“Curiosity: The Story of a Mars Rover” by Markus Motum

Did you know that the latest Mars rover, Curiosity, was named by a sixth-grader from Kansas? I didn’t, nor did I know so many of the intricate details that went into preparing the Mars rover.

A fascinating read, told by the fictional perspective of Curiosity, this story provides readers with the why and how of this landmark event. I loved the play between non-fiction and the fictional point of view. It reminds me of a RAFT prompt (will share that at the end).

The illustrations, also by author Markus Motum, are packed full of detail, but are not overwhelming. They could stand alone as a wordless book, but I, not knowing too much about Curiosity, am grateful for all the informational words, and I think you would be, too!

The personification of the robot, brings more readers/minds to this subject, and therefore more “curiosity”. I love that! 😀

Here is a link to add this book to your classroom, home, or library: https://www.amazon.com/Curiosity-Story-Rover-Markus-Motum/dp/0763695041/ref=mp_s_a_1_1?keywords=curiosity+the+story+of+a+mars+rover&qid=1561673157&s=books&sprefix=curiosity&sr=1-1

It is great for all curious minds.

Now for more about RAFT. RAFT is a writing strategy that explores genre, purpose, and the writing techniques that makes them successful. The “format” could be something word heavy, like an letter to an editor, or an op-ed, or it could be a text or a haiku. 😀

I recently completely a RAFT as an end-of-the-day assignment from a summer class I was taking. I choose to write a text to a friend about what the purpose of a claim is in argument writing. (Do you see the formative assessment in this? 😁). Notice I said I choose this. Another great aspect of a RAFT is all the choice for students.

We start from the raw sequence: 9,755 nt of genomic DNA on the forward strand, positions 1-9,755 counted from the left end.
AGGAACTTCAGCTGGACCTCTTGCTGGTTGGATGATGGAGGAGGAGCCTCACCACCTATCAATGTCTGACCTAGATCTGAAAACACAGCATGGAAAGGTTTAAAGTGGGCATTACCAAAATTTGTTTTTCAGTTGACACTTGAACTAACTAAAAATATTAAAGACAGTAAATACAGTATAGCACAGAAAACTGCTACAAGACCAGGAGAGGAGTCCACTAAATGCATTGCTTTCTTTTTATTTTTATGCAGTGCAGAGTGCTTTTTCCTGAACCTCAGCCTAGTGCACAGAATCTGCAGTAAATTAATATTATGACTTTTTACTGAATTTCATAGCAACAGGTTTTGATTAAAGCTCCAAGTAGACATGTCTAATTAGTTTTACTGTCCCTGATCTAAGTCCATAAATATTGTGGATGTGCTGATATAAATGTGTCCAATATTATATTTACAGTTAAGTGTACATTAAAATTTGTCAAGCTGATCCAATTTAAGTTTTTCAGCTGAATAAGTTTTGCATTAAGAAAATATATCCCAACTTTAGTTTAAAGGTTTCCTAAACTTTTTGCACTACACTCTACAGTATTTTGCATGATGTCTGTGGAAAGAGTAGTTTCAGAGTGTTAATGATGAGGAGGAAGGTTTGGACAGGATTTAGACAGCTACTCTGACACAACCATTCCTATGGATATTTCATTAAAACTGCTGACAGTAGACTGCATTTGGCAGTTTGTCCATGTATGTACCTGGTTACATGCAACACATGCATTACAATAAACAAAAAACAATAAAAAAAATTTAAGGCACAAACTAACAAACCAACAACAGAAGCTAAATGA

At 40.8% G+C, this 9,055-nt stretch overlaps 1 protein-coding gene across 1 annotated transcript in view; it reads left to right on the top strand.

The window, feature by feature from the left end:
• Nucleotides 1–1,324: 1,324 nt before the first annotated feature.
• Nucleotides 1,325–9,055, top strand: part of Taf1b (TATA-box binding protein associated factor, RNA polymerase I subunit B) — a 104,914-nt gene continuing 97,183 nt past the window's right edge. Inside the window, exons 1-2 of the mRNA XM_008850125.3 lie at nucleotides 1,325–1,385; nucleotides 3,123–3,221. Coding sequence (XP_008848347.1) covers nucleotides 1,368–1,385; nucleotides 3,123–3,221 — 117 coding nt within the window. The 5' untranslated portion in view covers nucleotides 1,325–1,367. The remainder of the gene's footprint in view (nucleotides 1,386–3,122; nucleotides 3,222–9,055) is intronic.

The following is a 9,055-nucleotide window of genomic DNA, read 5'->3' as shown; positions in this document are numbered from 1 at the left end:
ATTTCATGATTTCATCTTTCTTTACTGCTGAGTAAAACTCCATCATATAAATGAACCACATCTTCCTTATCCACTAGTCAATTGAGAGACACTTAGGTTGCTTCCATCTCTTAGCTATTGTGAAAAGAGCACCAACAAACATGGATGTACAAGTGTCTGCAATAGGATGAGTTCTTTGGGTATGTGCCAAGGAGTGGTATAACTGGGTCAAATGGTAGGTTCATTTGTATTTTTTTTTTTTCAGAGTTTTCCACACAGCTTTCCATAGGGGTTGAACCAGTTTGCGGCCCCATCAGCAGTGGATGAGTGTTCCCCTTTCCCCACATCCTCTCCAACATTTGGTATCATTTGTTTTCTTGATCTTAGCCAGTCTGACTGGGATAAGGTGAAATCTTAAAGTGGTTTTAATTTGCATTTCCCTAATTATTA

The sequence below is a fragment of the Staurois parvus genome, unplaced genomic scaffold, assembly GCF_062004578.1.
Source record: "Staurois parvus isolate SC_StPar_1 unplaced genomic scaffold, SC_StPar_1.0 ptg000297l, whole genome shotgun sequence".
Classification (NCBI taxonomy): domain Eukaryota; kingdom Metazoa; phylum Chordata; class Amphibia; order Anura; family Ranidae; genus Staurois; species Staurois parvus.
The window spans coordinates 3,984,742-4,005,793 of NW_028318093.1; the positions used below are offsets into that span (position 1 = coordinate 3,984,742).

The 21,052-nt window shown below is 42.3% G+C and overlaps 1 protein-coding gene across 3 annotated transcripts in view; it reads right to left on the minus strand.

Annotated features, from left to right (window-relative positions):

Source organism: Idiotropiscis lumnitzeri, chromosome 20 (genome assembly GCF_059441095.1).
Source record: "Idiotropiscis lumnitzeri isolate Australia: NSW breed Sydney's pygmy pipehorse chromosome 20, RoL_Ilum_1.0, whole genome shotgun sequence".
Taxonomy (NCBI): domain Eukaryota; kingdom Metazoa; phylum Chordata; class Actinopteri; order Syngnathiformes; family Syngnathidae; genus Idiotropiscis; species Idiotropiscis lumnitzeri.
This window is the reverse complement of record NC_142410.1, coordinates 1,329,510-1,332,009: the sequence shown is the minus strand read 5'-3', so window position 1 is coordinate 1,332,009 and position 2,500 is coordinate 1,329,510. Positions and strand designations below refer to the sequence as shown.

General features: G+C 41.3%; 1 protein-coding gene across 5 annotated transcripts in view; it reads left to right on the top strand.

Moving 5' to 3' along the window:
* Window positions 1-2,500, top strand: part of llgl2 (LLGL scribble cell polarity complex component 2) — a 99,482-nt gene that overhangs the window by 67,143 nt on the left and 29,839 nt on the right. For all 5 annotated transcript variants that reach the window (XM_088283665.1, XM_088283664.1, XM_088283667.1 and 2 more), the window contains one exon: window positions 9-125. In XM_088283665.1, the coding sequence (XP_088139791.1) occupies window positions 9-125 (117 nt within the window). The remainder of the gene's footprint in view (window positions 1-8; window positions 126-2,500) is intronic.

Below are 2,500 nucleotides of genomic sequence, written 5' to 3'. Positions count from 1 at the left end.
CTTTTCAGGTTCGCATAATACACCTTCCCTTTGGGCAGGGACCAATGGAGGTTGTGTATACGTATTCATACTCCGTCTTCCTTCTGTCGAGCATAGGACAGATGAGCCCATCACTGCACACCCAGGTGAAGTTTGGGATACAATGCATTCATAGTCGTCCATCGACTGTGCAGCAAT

To learn even more, please see the information provided about this strategy from Read. Write. Think. A wonderful teaching resource: http://www.readwritethink.org/professional-development/strategy-guides/using-raft-writing-strategy-30625.html

Happy Reading and Writing! ❤️


Image result for poetree

Written by Shauna LaVoy Reynolds

Illustrated by Shahrzad Maydani

This is a popular book, at least locally. I had wanted to share this post back in April, during National Poetry Month, but it just became available at the library. I think poets have a lot in common with scientists. They each observe the world around them in unique ways and have ways to capture those observations. They also both wonder, and they both employ their creativity as they interact with the world around them.

So, when I saw this book, while on my library site’s homepage. I just had to reserve it. It is about a young girl who writes a poem about spring and shares it with her community birch tree.

"Spring is here at last. I hope it doesn't end too fast. Like a bee I'll sniff each flower, And I'll enjoy each springy hour (so much)."

And the tree writes back…or does it?

A book about poetry, friendship, spring, observation, and interaction with nature, this book is a great collection to your classroom library.

Consider poetry as a pathway into science or through science or as a way to communicate what observed and learned. The two, poets and scientists, have a lot in common, and this pathway may just be the one that helps a student see the scientist in themselves (or the poet).